Why is a raven like a writing desk?


            Poe wrote on them.




            Today we’re talking about writing desks, and possibly ravens too, though they tend to shit everywhere and I’m not the poop-cleaning type.


            The most important place in a writer’s life is their desk. The desk could be an actual, professional looking bit of furniture stuck in the corner. A couch cushion. A bed. No matter the place, there are a few standards that cannot be overlooked when picking out the prison in which you will spend the foreseeable future, churning out stories, screenplays, and your secret collections of monster porn.


            We’ll start from the ground up.


            You’ll want carpet, or grass, preferably something with a high to medium pile to catch the crumbs and sticky things that dribble from your mouth as you snack and type. I like jolly-ranchers; rubbing your bare feet over candy shards will do more for your perk-up than a mug of coffee. You could use broken glass, but I find visits to the emergency room detrimental to the creative process.  


            Next, the chair.


            Comfort is not an important factor. In fact, you should purchase a chair without ever having sat on it to avoid becoming too-familiar with it. The back should be high and wide enough for your cat to claw across during your most restricting deadlines. (And if you haven’t got a cat, shame on you. SHAME.) Sit forward on the edge of the seat and hunch as low as you can without actually resting your face on the desk. Back pain is crucial for angsty literary pursuits. Ideally, the chair will be either a touch too short or too tall with a wobbly right leg, but under no circumstances should you enjoy the wobble. Place your toe beneath the wobbly leg to discourage enthusiastic rocking.   


            Ah, the desk top.


            The place where magic happens.


            Where pleasure meets pain as you slap your forehead against the keyboard until blood oozes between the keys.


            You’ll want your computer or notebook or typewriter, obviously. But the tool for writing isn’t nearly as important as the items surrounding it. Ambiance is half the battle.


            To prepare the proper writing desk you’ll need:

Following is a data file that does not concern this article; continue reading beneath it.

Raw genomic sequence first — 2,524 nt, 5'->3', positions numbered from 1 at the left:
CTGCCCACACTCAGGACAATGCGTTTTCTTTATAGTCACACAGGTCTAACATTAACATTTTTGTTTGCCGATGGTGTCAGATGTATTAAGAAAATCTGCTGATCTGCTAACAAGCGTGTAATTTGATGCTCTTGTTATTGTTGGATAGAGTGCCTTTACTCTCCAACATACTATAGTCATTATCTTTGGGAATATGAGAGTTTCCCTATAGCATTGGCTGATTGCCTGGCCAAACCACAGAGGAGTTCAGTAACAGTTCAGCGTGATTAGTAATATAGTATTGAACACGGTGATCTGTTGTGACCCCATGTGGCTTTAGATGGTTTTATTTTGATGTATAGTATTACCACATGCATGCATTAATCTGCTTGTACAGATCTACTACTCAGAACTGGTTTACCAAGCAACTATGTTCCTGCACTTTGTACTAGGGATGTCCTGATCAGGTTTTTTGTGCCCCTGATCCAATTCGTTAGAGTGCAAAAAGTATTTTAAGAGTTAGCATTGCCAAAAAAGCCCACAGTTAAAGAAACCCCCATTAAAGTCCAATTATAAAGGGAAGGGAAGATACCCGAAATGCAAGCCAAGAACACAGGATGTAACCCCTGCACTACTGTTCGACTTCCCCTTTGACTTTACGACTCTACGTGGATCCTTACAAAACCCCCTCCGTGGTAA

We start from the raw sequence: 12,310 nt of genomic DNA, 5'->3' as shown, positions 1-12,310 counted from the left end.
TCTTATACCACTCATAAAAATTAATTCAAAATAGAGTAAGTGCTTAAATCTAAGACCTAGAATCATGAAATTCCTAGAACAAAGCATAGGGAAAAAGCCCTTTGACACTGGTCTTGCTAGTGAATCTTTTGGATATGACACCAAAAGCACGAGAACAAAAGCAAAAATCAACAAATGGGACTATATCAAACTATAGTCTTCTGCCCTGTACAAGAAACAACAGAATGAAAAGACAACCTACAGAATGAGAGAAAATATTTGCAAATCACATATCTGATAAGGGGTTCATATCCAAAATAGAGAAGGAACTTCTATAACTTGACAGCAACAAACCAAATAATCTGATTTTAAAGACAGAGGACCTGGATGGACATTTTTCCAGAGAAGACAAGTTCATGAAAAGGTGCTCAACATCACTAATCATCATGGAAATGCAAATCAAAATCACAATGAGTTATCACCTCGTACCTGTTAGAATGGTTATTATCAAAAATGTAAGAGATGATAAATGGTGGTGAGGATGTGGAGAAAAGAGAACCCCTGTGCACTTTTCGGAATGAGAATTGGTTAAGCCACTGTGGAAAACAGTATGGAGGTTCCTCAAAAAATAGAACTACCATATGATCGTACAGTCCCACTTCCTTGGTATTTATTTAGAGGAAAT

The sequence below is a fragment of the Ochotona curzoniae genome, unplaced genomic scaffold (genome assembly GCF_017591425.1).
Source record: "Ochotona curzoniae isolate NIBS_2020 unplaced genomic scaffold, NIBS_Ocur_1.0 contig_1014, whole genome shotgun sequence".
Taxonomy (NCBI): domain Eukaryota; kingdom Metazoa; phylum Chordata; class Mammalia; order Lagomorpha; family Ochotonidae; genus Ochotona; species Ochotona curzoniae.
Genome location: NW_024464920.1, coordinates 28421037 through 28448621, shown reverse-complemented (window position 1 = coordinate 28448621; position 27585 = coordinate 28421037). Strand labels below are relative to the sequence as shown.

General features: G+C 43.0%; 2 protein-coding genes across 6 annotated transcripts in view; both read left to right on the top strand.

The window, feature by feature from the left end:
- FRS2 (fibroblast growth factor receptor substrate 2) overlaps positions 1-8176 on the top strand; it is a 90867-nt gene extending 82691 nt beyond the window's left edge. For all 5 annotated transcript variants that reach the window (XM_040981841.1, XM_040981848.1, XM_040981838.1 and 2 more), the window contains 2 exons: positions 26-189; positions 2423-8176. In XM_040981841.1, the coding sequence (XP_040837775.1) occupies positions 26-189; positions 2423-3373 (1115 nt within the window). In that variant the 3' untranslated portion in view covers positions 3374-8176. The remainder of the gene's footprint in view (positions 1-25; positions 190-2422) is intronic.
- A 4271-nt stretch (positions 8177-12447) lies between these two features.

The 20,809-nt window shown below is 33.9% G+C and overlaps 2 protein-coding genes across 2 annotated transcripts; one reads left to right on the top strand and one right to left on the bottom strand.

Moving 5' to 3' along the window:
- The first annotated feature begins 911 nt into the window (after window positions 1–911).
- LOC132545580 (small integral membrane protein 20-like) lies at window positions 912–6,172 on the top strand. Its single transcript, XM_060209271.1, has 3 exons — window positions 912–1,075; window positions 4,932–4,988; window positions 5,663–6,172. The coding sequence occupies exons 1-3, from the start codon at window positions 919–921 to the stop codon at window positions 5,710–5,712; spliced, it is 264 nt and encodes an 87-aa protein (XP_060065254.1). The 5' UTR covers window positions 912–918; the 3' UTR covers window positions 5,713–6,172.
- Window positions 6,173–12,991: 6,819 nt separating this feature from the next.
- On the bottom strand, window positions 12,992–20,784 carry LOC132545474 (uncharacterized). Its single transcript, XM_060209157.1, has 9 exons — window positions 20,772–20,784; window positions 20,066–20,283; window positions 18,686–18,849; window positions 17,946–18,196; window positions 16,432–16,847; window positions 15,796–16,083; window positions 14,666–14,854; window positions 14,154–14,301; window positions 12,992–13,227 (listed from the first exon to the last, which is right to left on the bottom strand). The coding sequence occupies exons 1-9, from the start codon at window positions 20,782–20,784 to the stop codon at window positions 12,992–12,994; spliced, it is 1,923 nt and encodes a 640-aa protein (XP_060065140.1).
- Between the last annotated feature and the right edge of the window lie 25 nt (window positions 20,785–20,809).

Half empty water bottles at the corners and on at least two shelves. These ward off demons as well as combat the caffeine hangover.


Dozens of pens. It is imperative that only half of them work.


Coffee and wine over the surface like a Picasso painting


Inspirational talismans. Mine happen to be a paper bookmark of the Twelfth Doctor and a miniature flask.


A pyramid of crumpled paper. Any less than a foot high and you might as well give up writing forever.


Bottles of vitamins you have every intention of taking and, in fact, placed them on your desk so you would remember but ignore to spite the human condition.


A thrice-cracked dictionary so out of date Shakespeare wouldn’t touch it.


And over the top of all of that, a thick layer of dust—at least a year old—to give the area a sense of authenticity.


For good luck, prepare a drawer of useless items—safety pins, an empty roll of scotch tape, and out of date appointment cards—and convince yourself that they will one day provide the answer to a scathing plot question. A shrine dedicated to a particular writer is acceptable, but only if the writer is dead. Otherwise, people will be wont to throw around words like obsessed and insane and stop making out with that photograph of the Cohen brothers.


Finally, ensure that you will not be disturbed by assuming a Grinch-like grimace and avoiding personal hygiene for at least four days out of the week. If you’re feeling especially enthusiastic, grow your toenails and use them to scratch at the wall every time a distraction appears at your door.


Now that you’re properly prepared (thanks may be given in the form of donations of cash and chocolate), go forth and write. Litter the world with your inane, coffee—stained scribblings. We are waiting.   



Katrina Monroe and the Dark Side of Fiction

Ravens and Writing

Katrina Monroe is an author, mother, and professional haterologist. Her favorite things to hate include socks that fall down, grape-flavored anything, and the color 'salmon.' Grab her books here.

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